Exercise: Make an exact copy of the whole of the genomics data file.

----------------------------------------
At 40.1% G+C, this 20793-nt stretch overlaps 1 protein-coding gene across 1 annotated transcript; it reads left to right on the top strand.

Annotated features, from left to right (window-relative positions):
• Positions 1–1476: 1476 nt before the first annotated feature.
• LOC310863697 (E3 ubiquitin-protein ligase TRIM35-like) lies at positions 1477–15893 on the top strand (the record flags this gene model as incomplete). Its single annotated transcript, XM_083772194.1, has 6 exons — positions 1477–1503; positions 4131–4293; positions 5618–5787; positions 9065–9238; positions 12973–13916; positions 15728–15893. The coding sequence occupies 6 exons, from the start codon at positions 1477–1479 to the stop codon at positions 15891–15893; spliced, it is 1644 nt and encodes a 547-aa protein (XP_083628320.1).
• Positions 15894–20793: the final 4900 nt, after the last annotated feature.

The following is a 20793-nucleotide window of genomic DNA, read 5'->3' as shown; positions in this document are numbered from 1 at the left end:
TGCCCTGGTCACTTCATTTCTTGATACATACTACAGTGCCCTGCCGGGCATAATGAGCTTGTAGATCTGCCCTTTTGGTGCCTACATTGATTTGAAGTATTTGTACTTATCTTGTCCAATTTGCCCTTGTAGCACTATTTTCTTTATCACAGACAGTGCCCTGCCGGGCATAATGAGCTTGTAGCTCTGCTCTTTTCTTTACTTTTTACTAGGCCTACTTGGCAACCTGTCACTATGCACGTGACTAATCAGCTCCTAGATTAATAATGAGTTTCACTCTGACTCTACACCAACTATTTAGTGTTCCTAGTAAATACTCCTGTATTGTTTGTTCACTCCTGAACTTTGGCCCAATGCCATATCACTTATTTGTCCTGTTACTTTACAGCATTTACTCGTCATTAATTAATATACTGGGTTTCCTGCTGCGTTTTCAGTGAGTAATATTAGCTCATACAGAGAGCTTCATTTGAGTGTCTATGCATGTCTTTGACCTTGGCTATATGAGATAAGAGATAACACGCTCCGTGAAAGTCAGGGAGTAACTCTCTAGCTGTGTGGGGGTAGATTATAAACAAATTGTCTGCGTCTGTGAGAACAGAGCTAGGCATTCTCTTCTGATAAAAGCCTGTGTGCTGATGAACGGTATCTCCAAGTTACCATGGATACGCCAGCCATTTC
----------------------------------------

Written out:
At 40.1% G+C, this 20793-nt stretch overlaps 1 protein-coding gene across 1 annotated transcript; it reads left to right on the top strand.

Annotated features, from left to right (window-relative positions):
• Positions 1–1476: 1476 nt before the first annotated feature.
• LOC310863697 (E3 ubiquitin-protein ligase TRIM35-like) lies at positions 1477–15893 on the top strand (the record flags this gene model as incomplete). Its single annotated transcript, XM_083772194.1, has 6 exons — positions 1477–1503; positions 4131–4293; positions 5618–5787; positions 9065–9238; positions 12973–13916; positions 15728–15893. The coding sequence occupies 6 exons, from the start codon at positions 1477–1479 to the stop codon at positions 15891–15893; spliced, it is 1644 nt and encodes a 547-aa protein (XP_083628320.1).
• Positions 15894–20793: the final 4900 nt, after the last annotated feature.

The following is a 20793-nucleotide window of genomic DNA, read 5'->3' as shown; positions in this document are numbered from 1 at the left end:
TGCCCTGGTCACTTCATTTCTTGATACATACTACAGTGCCCTGCCGGGCATAATGAGCTTGTAGATCTGCCCTTTTGGTGCCTACATTGATTTGAAGTATTTGTACTTATCTTGTCCAATTTGCCCTTGTAGCACTATTTTCTTTATCACAGACAGTGCCCTGCCGGGCATAATGAGCTTGTAGCTCTGCTCTTTTCTTTACTTTTTACTAGGCCTACTTGGCAACCTGTCACTATGCACGTGACTAATCAGCTCCTAGATTAATAATGAGTTTCACTCTGACTCTACACCAACTATTTAGTGTTCCTAGTAAATACTCCTGTATTGTTTGTTCACTCCTGAACTTTGGCCCAATGCCATATCACTTATTTGTCCTGTTACTTTACAGCATTTACTCGTCATTAATTAATATACTGGGTTTCCTGCTGCGTTTTCAGTGAGTAATATTAGCTCATACAGAGAGCTTCATTTGAGTGTCTATGCATGTCTTTGACCTTGGCTATATGAGATAAGAGATAACACGCTCCGTGAAAGTCAGGGAGTAACTCTCTAGCTGTGTGGGGGTAGATTATAAACAAATTGTCTGCGTCTGTGAGAACAGAGCTAGGCATTCTCTTCTGATAAAAGCCTGTGTGCTGATGAACGGTATCTCCAAGTTACCATGGATACGCCAGCCATTTC